Inflammation and glucose homeostasis are associated with specific structural features among adults without knee osteoarthritis: a cross-sectional study from the osteoarthritis initiative.
BMC musculoskeletal disorders. 2018;19(1):1
Plain language summary
Individuals with osteoarthritis (OA) typically present with greater systemic inflammation and impaired glucose homeostasis. Currently it is unclear whether these factors are associated with early-stage OA, namely bone marrow lesions and swelling. The purpose of this cross-sectional study was to investigate the role of inflammation and glucose homeostasis in early-stage OA. Using baseline data from the Osteoarthritis Initiative, 343 participants were enrolled and tested for markers of inflammation and impaired glucose homeostasis. Bone marrow lesions and swelling were also assessed through imaging results. Results indicate that among individuals without OA, those with greater systemic inflammation were more likely to have bone marrow lesions and knee swelling. According to these results, the authors conclude that systemic inflammation and glucose homeostasis are related to structural features of osteoarthritis. Future studies should explore whether these factors are predictive of OA in order to identify therapeutic targets to prevent or delay the onset of knee OA.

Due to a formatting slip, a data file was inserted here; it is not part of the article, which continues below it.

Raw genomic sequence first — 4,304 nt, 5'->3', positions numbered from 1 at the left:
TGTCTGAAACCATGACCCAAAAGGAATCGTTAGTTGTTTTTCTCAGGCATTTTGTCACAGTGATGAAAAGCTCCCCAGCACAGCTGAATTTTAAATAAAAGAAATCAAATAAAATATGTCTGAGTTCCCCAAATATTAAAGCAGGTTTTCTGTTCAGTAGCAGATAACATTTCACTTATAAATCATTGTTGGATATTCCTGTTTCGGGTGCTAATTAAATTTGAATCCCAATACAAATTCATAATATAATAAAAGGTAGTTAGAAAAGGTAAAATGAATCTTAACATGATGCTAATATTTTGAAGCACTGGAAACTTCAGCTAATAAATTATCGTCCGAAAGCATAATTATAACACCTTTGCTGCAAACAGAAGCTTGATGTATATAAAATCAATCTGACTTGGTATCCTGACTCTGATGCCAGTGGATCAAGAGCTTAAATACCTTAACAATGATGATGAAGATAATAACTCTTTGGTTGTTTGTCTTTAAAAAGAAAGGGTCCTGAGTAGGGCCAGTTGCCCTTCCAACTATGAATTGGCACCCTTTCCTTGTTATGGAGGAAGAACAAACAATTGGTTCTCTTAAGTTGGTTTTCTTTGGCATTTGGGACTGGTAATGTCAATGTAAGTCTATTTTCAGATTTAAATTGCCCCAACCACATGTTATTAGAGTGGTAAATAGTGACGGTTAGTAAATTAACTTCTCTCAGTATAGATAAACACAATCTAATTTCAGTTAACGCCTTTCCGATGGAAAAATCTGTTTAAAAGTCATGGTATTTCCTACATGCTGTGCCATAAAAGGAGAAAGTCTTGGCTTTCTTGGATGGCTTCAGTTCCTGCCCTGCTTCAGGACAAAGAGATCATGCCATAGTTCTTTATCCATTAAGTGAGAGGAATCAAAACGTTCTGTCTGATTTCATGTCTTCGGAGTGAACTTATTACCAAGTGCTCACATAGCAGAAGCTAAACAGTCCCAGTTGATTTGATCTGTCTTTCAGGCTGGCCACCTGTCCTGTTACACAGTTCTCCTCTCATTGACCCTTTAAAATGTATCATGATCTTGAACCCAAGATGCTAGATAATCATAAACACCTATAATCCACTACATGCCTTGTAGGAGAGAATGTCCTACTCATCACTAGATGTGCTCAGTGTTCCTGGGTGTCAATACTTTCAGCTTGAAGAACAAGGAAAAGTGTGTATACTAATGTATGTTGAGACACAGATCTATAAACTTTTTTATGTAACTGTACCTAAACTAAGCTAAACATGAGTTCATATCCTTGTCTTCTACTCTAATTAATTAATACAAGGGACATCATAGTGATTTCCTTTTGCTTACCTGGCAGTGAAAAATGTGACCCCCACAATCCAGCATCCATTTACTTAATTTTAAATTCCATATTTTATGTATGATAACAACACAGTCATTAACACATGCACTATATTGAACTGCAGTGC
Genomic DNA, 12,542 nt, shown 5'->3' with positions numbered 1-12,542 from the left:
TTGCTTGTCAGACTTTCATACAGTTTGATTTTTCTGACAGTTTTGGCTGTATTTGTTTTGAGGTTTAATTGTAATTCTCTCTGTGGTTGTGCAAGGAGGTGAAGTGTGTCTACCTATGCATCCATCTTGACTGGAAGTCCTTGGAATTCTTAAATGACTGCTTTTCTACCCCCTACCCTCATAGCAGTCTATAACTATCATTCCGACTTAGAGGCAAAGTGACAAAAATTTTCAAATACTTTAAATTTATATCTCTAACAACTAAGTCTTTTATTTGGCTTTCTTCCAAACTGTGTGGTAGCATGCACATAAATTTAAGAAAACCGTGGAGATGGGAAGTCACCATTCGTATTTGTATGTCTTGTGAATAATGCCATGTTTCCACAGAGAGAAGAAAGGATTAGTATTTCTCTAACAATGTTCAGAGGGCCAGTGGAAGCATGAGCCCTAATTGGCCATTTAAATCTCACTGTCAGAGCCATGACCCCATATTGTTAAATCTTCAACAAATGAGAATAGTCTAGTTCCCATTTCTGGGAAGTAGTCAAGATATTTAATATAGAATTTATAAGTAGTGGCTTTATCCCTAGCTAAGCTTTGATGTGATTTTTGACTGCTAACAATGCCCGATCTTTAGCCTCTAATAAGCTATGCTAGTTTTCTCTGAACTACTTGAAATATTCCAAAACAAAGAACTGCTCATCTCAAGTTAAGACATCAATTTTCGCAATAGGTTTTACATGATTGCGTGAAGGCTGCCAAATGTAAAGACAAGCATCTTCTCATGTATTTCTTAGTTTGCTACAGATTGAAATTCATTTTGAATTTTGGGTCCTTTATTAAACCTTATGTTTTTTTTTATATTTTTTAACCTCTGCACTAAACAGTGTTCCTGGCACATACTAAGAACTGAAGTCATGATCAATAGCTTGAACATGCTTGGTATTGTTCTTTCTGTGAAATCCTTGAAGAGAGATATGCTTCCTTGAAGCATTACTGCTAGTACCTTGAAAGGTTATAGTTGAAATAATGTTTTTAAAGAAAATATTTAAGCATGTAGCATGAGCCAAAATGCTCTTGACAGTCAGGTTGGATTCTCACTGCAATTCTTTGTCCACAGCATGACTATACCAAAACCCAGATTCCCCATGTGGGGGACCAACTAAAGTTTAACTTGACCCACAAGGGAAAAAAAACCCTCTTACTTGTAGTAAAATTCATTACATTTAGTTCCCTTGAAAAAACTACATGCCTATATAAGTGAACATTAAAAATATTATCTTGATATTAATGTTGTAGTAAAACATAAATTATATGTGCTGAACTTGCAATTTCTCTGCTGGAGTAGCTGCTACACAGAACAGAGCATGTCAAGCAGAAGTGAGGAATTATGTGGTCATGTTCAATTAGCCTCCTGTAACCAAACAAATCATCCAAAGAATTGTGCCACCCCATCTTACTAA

BACKGROUND Greater age and body mass index are strong risk factors for osteoarthritis (OA). Older and overweight individuals may be more susceptible to OA because these factors alter tissue turnover in menisci, articular cartilage, and bone via altered glucose homeostasis and inflammation. Understanding the role of inflammation and glucose homeostasis on structural features of early-stage OA may help identify therapeutic targets to delay or prevent the onset of OA among subsets of adults with these features. We examined if serum concentrations of glucose homeostasis (glucose, glycated serum protein [GSP]) or inflammation (C-reactive protein [CRP]) were associated with prevalent knee bone marrow lesions (BMLs) or effusion among adults without knee OA. METHODS We conducted a cross-sectional study using baseline data from the Osteoarthritis Initiative. We selected participants who had no radiographic knee OA but were at high risk for knee OA. Blinded staff conducted assays for CRP, GSP, and glucose. Readers segmented BML volume and effusion using semi-automated programs. Our outcomes were prevalent BML (knee with a BML volume > 1 cm ) and effusion (knee with an effusion volume > 7.5 cm ). We used logistic regression models with CRP, GSP, or glucose concentrations as the predictors. We adjusted for age, sex, body mass index (BMI), and Physical Activity Scale for the Elderly (PASE) scores. RESULTS We included 343 participants: mean age = 59 ± 9 years, BMI = 27.9 ± 4.5 kg/m , PASE score = 171 ± 82, and 64% female. Only CRP was associated with BML prevalence (odds ratio [OR] = 1.43, 95% confidence interval [CI] = 1.09 to 1.87). For effusion, we found an interaction between BMI and CRP: only among adults with a BMI <25 kg/m was there a significant trend towards a positive association between CRP and effusion (OR = 1.40, 95% CI = 1.00 to 1.97). We detected a U-shaped relationship between GSP and effusion prevalence. Fasting glucose levels were not significantly associated with the presence of baseline effusion or BML. CONCLUSIONS Among individuals without knee OA, CRP may be related to the presence of BMLs and effusion among normal weight individuals. Abnormal GSP may be associated with effusion. Future studies should explore whether inflammation and glucose homeostasis are predictive of symptomatic knee OA.